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Did Buddhism become a widespread religion primarily due to the political support of the Indo-Greek rulers of India who favored it in opposition to Jainism?

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This is an interesting topic for which I would like to explore some background information. Could you please identify any. Also, this question may be partly related. –  Drux Mar 21 '13 at 20:02
    
Widespread where? @Drux: en.wikipedia.org/wiki/History_of_Buddhism covers this subject well. –  coleopterist Mar 22 '13 at 15:37

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You have the right idea, but it is a little off base. I can explain. You probably already know about Alexander the Great and his conquests. Throughout the Afro-Eurasian continent, Alexander set up garrisons, or small military towns, to rule over a certain area and claim it for Macedonia. The soldiers in these areas set up their own societies, with Greek entertainment, agriculture, and language. After he died, however, his empire split, and his top military elites, or the generals, set up their own empires. One of these empires was the Seleucid Empire, ruled by Seleucus.

However, in the turmoil after his death, Chandragupta Mori founded the Mauryan Empire in what is present day India and pushed north into the Seleucid empire. After a few brief battles, the Seleucid and Mauryan empires agreed upon a treaty, and they participated in cultural and intellectual exchange. Keep in mind that the area that is now the Mauryan empire was once inhabited by the garrisons, so there was a large Greek influence in the Mauryan Empire, leading to a melting pot of cultures, beliefs, and ideas. New advancements were being made in roads and bridges, making transport through the Hindu Kush mountain range possible. These roads tended to lead directly into the Mauryan empire. At the same time, there were other nomadic influences like the Kushans and the Parthians, so the world was becoming more integrated. The Kushans promoted religious diversity, which will become more important later.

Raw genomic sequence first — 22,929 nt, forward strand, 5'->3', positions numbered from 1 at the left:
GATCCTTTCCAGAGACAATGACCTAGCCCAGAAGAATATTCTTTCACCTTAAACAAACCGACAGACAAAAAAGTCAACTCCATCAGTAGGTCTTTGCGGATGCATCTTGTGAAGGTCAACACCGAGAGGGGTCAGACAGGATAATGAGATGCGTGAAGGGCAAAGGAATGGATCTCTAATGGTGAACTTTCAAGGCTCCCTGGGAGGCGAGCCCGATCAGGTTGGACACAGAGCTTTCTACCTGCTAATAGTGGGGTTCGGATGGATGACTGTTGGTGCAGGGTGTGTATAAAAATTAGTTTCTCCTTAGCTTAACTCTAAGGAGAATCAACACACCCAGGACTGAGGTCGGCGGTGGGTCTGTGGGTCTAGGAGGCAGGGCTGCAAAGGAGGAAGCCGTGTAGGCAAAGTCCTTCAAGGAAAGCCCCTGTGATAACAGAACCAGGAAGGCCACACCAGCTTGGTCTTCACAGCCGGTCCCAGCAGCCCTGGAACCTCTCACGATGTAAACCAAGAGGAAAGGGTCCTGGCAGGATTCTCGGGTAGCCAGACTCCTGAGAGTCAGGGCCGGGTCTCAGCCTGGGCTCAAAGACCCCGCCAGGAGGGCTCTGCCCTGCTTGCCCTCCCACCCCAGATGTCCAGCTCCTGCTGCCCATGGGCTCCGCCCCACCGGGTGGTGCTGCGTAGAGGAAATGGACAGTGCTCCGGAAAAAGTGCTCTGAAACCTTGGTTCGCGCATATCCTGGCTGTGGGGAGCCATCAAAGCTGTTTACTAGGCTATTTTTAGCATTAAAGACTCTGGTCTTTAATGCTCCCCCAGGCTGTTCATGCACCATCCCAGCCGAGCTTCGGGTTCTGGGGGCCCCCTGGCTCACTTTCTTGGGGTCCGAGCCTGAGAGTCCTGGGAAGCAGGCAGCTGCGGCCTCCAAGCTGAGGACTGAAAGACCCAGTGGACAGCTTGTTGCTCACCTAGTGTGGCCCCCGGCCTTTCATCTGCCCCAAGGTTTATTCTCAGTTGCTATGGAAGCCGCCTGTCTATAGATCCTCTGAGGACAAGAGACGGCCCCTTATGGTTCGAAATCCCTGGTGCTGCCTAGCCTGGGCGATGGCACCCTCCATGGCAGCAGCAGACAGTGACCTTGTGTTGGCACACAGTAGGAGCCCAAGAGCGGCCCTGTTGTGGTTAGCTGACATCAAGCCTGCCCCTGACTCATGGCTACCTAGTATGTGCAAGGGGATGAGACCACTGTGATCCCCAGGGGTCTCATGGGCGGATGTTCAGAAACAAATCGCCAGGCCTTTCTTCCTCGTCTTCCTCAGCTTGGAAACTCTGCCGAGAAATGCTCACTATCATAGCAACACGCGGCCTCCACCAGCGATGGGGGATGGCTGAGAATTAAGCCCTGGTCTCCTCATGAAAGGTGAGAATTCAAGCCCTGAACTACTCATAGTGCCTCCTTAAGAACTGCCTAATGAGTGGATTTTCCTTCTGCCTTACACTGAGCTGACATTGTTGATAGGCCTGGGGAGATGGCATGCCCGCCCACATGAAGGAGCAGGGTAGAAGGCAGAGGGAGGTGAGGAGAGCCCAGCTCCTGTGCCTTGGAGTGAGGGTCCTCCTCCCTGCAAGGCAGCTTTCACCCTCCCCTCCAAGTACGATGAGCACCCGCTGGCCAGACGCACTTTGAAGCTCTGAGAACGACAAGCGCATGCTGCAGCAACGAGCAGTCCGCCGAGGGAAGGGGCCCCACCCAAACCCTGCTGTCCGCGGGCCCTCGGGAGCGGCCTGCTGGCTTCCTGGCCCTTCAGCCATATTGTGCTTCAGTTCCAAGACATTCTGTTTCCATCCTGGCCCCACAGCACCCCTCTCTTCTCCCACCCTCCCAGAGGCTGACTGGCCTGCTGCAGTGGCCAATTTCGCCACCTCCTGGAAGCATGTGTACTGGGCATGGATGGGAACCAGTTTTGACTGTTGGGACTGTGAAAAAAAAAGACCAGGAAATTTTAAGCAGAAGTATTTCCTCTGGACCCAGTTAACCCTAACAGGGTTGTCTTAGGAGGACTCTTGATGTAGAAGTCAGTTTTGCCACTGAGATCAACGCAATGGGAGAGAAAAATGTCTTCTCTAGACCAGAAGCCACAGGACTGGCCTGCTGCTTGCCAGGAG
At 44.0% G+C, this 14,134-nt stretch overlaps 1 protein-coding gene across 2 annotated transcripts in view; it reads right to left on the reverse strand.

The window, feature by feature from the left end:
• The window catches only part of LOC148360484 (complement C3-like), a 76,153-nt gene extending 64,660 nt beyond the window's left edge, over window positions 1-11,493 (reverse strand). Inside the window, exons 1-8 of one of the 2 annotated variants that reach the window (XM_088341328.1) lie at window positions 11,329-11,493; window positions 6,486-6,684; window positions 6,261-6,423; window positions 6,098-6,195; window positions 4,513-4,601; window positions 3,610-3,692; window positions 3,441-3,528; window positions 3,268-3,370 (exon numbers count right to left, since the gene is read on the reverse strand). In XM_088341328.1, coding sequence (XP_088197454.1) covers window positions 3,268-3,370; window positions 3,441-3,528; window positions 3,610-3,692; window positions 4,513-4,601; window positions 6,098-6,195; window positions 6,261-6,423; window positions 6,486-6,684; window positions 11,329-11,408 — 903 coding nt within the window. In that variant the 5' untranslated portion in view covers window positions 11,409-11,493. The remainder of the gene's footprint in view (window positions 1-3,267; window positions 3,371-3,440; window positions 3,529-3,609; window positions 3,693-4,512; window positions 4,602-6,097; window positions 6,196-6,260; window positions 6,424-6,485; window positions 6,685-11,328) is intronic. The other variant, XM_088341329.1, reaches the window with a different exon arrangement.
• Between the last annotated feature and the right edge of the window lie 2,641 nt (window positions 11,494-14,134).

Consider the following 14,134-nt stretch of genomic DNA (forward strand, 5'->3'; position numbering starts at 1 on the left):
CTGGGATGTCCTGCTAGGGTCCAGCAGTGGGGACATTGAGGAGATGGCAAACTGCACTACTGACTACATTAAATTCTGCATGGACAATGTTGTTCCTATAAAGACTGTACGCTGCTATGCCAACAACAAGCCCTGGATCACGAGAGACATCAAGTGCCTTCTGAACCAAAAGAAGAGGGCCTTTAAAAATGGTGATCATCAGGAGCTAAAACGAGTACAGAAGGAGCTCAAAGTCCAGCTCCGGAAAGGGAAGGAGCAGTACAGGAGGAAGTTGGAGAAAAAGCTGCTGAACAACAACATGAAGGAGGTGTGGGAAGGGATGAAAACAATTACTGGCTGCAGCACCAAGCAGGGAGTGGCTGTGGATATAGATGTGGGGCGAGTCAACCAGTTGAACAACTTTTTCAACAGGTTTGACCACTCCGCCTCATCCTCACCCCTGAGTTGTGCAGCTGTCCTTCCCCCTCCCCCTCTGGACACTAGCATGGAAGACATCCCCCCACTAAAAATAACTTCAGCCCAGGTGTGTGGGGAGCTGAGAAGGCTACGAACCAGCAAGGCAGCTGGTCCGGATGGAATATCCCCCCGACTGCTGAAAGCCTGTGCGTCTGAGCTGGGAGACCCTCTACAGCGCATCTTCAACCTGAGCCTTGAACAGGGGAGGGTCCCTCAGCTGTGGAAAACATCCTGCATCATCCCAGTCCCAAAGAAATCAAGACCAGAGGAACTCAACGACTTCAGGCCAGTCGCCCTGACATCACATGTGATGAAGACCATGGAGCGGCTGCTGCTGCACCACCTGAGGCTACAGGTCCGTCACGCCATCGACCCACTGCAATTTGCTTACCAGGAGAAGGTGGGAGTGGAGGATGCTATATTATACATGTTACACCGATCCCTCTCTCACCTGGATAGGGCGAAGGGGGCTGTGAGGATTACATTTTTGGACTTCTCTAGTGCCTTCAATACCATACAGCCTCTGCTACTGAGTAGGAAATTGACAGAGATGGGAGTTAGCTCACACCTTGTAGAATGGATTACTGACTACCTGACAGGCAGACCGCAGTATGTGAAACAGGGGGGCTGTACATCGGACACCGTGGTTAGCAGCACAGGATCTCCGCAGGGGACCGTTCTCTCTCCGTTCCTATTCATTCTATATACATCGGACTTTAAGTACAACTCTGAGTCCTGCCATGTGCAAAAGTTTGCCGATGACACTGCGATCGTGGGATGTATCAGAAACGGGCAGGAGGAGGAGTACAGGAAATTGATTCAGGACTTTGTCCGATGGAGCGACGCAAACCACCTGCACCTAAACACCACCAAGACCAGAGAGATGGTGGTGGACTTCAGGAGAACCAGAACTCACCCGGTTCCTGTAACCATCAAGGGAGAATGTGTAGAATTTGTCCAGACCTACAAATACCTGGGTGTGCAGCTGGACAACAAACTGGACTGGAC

The overlap between the Seleucid and Mauryan empires affected new ideas and influenced one another. One main "bump" for Buddhism was Menander's belief that Buddha was a God. This evolved into Mahayana Buddhism, but keep in mind that only because of these Hellenistic/Greek influences was Mahayana Buddhism created. The idea of gods was contributed by the Greeks and adopted by Indians, creating an Indo-Greek culture. Mahayana Buddhism also believed in Bodhisattvas, or people who were ready to reach nirvana but held back to help others. When a Mahayana Buddhist died, they entered a rudimentary form of heaven, a "Buddha land", for those almost ready to reach nirvana. This convinced many less devoted individuals to become Buddhist because it didn't require the immediate renouncement of all desires, making it seem more enticing and possible. The Kushans promotion of Buddhism and Mahayana Buddhism expanded the Buddhist sangha, or followers. At the same time, there was a lot of literature being written about the Buddha, with ideas and intellectual exchange becoming more and more seamless.

So, to conclude, yes, Indo-Greeks were vital to the spread of Buddhism.

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